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Monday, November 8, 2010

Montana December 2008 - Part 1

Pride goes before … a fall. Proverbs 16:18

It was a different trip than usual. I usually wait until the last minute and then hurriedly throw things together and race to the airport, barely arriving in time to get on the airplane before they close the door. This time I had spent a week in preparation and was genuinely excited, but a little nervous to be going. This trip would begin the quest for my great adventure, which I had been looking forward to for several years. It had been four months since I had seen Doug Swingley and committed to train with him. I had attended a conference in Wilderness Medicine at the Big Sky Resort and driven to Lincoln MT, after the conference, to talk to him about training to run the Iditarod. I had wanted to have a meeting so that we could eyeball each other, to see if we could work together, before signing a contract. I had met with Tim Osmar, but that option was not going to work out. There were too many issues to resolve. Doug and his kennel were first class and I felt comfortable that he would teach me everything I needed to know about driving dogs and surviving the Iditarod.

I was flying on Northwest Airlines from Atlanta to Missoula by way of Minneapolis. Doug was going to pick me up at the airport and drive back to Lincoln. The first part of the trip was uneventful as I pulled my cap down over my eyes, leaned against the side of the plane and went to sleep. The second part of the trip was on a smaller Canadian Regional Jet with me seated in the very back, next to pleasant middle aged woman with hazel eyes and strawberry blond hair. I don’t usually strike up conversation, but she noticed that I was playing with my wedding ring and asked if it made me uncomfortable. To her I must have looked like a man who had just decided to go to the bar and was thinking about taking my wedding ring off and forgetting my vows. I told her, “No. I was glad to wear the wedding ring because I loved my wife. But I never did like having jewelry on my hands.” Then I related the story of how I had lost my first wedding ring at the beach when a giant wave knocked me down and rolled me over and over in the sand, almost drowning me. We chatted for a while and she asked me why I was coming to Montana. I told her that I was coming to learn how to run sled dogs. She was impressed and wanted to know more. I told her the story about how I had become interested after our trip to Alaska a few years before. She told me that she tried to take a trip every year with her brother. Her last trip had been hiking in the middle of nowhere and she had spent months exercising to prepare for it. When we landed, we exchanged e-mail addresses so that we could keep in touch.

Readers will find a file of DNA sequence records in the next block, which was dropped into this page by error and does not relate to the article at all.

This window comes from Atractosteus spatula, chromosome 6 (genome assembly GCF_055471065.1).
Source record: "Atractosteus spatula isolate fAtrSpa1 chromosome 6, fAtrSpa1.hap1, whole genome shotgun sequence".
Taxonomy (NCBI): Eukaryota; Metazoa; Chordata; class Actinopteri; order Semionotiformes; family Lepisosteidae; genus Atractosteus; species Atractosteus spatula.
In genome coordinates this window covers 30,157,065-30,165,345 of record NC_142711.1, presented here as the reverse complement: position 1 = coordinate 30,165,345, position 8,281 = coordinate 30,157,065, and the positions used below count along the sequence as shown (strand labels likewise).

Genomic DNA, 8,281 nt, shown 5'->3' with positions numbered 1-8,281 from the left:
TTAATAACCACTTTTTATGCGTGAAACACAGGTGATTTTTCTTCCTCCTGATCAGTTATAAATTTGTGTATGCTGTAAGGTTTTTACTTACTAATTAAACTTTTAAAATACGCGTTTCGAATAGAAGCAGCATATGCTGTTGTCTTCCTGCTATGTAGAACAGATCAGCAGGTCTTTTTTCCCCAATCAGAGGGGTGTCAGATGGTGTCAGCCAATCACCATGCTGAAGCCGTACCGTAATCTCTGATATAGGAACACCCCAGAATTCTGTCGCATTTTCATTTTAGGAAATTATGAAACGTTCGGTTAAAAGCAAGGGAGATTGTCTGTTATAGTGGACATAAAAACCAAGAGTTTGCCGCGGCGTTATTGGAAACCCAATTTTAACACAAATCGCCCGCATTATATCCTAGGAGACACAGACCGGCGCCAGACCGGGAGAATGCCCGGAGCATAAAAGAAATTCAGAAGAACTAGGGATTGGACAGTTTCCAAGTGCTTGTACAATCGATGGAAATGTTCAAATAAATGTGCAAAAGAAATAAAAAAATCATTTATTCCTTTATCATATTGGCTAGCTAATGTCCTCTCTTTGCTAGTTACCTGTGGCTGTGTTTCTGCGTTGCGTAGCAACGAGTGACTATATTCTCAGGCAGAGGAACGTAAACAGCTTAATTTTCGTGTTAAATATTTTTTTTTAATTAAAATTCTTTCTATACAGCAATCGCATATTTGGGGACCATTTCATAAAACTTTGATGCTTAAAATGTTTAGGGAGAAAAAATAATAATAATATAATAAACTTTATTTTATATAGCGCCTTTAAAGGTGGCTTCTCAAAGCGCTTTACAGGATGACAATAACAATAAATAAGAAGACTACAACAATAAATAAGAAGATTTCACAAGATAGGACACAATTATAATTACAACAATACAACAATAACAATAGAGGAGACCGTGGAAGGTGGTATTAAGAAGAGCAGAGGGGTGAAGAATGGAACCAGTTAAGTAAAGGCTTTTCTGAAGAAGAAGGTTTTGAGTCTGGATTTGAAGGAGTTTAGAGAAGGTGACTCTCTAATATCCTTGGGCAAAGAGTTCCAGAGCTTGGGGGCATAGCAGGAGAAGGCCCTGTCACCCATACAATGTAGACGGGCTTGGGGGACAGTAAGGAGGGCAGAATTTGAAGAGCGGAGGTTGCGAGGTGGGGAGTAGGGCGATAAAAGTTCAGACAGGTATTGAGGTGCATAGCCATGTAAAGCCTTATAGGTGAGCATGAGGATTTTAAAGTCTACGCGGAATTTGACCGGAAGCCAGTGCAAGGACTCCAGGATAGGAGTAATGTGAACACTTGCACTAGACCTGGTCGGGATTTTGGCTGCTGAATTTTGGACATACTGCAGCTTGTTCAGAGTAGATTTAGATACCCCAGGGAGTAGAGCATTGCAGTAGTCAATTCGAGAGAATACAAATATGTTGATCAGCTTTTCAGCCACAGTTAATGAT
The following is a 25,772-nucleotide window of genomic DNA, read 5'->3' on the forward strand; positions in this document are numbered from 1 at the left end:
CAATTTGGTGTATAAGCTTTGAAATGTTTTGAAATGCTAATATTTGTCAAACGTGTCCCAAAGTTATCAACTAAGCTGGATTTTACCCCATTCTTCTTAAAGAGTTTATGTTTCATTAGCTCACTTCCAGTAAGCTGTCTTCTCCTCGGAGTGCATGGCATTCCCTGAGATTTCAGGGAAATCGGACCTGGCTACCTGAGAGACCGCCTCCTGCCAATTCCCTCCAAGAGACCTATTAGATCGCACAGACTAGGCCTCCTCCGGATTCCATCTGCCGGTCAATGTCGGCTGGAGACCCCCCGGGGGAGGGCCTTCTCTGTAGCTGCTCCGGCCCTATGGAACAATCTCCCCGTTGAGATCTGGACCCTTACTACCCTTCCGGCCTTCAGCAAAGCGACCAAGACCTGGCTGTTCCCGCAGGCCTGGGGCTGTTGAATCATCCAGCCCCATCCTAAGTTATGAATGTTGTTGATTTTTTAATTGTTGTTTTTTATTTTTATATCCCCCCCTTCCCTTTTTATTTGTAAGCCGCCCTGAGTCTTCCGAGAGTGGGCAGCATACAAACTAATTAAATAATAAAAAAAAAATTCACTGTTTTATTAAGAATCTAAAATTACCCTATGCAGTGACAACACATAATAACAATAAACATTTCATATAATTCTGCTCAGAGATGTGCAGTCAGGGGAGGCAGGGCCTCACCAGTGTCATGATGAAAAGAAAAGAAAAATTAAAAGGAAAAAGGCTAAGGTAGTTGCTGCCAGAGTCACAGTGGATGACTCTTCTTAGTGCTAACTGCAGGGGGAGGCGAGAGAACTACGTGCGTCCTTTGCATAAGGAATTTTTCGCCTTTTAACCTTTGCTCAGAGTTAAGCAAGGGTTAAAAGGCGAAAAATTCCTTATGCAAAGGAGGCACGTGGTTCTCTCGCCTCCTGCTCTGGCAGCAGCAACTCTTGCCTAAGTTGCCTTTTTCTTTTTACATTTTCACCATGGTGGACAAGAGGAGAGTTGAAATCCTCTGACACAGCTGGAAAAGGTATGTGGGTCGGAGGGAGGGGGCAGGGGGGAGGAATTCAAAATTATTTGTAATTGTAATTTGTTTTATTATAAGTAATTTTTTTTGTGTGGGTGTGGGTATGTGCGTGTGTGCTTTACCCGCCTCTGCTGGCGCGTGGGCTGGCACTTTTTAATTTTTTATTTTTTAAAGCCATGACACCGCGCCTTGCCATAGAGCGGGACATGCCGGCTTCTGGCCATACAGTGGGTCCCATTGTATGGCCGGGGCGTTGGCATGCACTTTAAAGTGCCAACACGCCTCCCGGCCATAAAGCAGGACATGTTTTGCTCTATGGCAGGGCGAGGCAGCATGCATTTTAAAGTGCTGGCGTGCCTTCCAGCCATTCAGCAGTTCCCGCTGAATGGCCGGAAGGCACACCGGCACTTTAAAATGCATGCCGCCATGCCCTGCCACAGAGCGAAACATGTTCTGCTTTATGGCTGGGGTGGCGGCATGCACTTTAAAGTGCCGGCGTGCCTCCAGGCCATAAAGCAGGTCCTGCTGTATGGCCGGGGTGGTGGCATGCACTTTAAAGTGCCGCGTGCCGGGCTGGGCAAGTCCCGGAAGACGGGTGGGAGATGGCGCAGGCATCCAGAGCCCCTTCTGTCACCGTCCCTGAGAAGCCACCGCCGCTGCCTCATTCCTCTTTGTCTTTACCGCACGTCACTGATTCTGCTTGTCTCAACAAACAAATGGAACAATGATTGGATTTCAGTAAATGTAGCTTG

I grabbed my stuff and got off the plane. As I was heading to baggage claim, one of the flight attendants came running after me to give me the fanny pack I had accidentally left on the plane. This was a blessing, because it contained my water bottle, GPS and headlamps. I threw my stuff into the back of Doug’s pickup and got in. One of the many household dogs was jumping back and forth over the seat and laid his head on my lap after I got in. For the next two hours I petted his head as we drove back to Lincoln. When we arrived, I put my stuff in the spare bedroom, which would be my home for the next two weeks. Doug and Melanie live in a log cabin that sits at the end of a long dirt road surrounded by forest and pastures. There was a door in the bedroom to an adjoining room that had been used as a greenhouse and a spa, which was not being used because of the extreme cold in the winter. This made my room cooler than the rest of the house.

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